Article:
It’s important to also keep in mind that PTG does not directly result from trauma. Rather, it is associated with the process of changes and struggles an individual goes through because of the trauma. Qualitative data suggests that individuals who have experienced trauma and growth thereafter consider many things as important to their struggle. These involve - having relationships where they felt valued, cared for and a sense of belonging. People report feeling supported by a friend, family member, partner, spiritual mentor or even their therapist. This goes to show that when you have a supportive group of people in your life it can not only aid in recovery but also foster post-traumatic growth.

When striving to achieve post-traumatic growth, it’s important to not negate the effects of trauma. Many individuals who experience trauma don’t necessarily experience post-traumatic growth in the aftermath. Moreover, even in the presence of post-traumatic growth there lies distress. Fostering post-traumatic growth doesn’t mean that you ignore all the distress you have experienced so far. It is about acknowledging the pain and realising that it doesn’t define who you are or the person you strive to be. It means having a sense of hope that you can not only survive this difficult time but also have the ability to create positive long-lasting changes in your life. Simply put, it is not the traumatic event that leads to post-traumatic growth, rather the changes - be it positive or negative - that take place within the individual that plays a significant role.  

PTG within communities

Have you ever paid attention to how people react to a crisis? Oftentimes, when a crisis occurs within a community (such as a war or natural calamity), people tend to become more interconnected. You hear stories and read the news articles about people donating food, offering shelter and protecting animals. The research highlights the fact that when in crisis, people become more altruistic, friendly and cooperative. The typical need to compete with one another gets replaced with a shared sense of purpose and effort. This is what we call ‘Post-Traumatic Growth on a community level. Despite suffering, people set aside all their differences and become one. It drives people within the community to develop common coping strategies so that each person feels that they are cared for. This level of support helps each person in the community become more resilient and strong in the face of adversities.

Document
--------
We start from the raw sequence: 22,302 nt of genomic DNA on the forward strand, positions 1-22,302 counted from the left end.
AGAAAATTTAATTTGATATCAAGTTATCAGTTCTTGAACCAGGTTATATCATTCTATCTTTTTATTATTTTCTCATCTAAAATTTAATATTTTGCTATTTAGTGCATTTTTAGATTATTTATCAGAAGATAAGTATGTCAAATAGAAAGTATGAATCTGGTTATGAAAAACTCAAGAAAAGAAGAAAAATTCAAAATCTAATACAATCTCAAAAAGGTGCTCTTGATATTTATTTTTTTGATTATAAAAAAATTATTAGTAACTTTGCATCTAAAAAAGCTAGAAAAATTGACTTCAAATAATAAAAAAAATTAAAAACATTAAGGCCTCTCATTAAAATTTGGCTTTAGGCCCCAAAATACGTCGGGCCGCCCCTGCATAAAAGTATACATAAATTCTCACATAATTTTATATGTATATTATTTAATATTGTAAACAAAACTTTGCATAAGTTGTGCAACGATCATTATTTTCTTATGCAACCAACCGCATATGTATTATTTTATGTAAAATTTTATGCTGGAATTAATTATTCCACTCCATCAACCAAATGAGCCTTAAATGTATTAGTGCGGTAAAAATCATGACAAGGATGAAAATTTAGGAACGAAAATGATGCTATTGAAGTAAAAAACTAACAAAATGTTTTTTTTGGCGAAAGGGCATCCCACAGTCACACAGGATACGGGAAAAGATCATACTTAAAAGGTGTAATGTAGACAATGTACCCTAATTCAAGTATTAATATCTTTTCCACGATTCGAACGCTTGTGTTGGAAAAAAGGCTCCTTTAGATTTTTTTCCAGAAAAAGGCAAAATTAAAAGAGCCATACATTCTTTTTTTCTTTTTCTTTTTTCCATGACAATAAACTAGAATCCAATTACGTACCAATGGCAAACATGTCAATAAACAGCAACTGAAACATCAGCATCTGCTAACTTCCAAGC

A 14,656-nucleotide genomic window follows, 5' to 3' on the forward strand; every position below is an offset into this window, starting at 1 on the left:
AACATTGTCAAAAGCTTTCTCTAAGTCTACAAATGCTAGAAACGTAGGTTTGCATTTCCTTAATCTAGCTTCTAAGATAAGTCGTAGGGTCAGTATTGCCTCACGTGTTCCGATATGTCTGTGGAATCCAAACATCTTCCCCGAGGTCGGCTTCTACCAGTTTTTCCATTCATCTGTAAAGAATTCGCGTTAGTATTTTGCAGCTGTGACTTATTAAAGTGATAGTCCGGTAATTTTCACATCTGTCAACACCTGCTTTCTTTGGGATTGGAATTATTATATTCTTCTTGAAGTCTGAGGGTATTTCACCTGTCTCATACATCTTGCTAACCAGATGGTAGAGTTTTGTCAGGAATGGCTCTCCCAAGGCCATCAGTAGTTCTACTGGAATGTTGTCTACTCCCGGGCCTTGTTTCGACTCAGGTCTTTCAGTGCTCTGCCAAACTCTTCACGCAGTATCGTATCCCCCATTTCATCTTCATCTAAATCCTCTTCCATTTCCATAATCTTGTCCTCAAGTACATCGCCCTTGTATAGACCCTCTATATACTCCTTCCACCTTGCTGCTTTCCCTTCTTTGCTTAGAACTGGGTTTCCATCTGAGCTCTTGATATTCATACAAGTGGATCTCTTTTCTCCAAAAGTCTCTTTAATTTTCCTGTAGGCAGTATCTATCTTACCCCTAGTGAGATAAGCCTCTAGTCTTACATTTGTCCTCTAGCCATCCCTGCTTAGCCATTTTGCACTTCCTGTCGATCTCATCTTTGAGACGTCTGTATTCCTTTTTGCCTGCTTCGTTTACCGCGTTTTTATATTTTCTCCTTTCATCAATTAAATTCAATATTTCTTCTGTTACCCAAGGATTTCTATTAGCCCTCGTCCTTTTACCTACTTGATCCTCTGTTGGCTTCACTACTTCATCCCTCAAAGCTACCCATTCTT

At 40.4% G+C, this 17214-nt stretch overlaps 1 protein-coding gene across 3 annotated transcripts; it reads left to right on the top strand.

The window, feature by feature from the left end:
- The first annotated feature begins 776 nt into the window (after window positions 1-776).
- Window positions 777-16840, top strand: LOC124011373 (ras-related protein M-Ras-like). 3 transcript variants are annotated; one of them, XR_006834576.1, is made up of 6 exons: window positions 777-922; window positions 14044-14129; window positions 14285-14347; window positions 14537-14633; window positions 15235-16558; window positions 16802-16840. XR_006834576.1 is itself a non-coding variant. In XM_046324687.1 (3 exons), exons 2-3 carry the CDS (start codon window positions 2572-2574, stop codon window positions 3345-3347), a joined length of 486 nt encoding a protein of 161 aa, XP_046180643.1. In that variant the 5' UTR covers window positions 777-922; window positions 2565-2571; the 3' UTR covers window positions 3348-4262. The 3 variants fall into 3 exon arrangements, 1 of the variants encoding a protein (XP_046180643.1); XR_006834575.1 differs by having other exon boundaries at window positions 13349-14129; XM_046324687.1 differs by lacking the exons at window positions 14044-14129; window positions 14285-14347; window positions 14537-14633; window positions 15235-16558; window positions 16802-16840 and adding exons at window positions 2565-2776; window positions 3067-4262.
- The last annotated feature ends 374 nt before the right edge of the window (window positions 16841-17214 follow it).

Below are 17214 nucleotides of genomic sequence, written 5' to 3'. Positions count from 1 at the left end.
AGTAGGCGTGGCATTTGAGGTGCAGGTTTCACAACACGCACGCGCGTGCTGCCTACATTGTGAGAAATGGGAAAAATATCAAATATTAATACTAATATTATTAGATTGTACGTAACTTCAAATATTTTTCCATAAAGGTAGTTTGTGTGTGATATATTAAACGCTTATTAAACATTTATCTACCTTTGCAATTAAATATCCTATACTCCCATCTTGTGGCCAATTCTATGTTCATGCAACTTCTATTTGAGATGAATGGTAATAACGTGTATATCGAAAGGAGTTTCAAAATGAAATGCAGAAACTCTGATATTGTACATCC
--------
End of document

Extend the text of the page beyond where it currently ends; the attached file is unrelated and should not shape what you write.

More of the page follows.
We can even hope to observe this kind community level growth with the global pandemic the world is currently grappling with. While we may not be able to predict PTG, we can certainly see glimpses of it happening once things begin to settle down. While for some, this time may not be very traumatic, for many others, the health crisis is something that they never would have thought about experiencing in their lifetime. This revelation can be shocking and difficult to come to terms with. If this is something many people are going through, then the health crisis might prove to be a turning point in the lives of many people. What this means is that once the initial shock diminishes, in the long run, the pandemic can have beneficial effects.

If you are someone who feels anxious about how things are going to be once life goes back to the way it was, then it might be helpful to check-in with yourself and think about all the positive changes that have taken place in your life.

Fostering post-traumatic growth in a post-pandemic world

In order to better understand whether the state of PTG has been achieved, researchers look for positive responses in one of the five key areas of life. We will discuss these key areas in light of the pandemic and how it has influenced the way you live your life.

Stronger connections with others

We’re able to experience a sense of closeness towards friends, family members and the community as a whole. We appreciate the kind of relationships we have and invest greater time and energy into strengthening them. Amidst this difficult time, you may have experienced kindness and compassion not only from your loved ones, but also from your friends and neighbours. 

To reflect on all that you’ve gained within this domain, it might be helpful to think about who you feel closest to right now and what all you can do to maintain this level of closeness once things go back to the way they were. Maybe you’ve gotten closer to your neighbour or the person living. You can also think about how social distancing has helped improve your relationship with the people in your community.

Ability to embrace new opportunities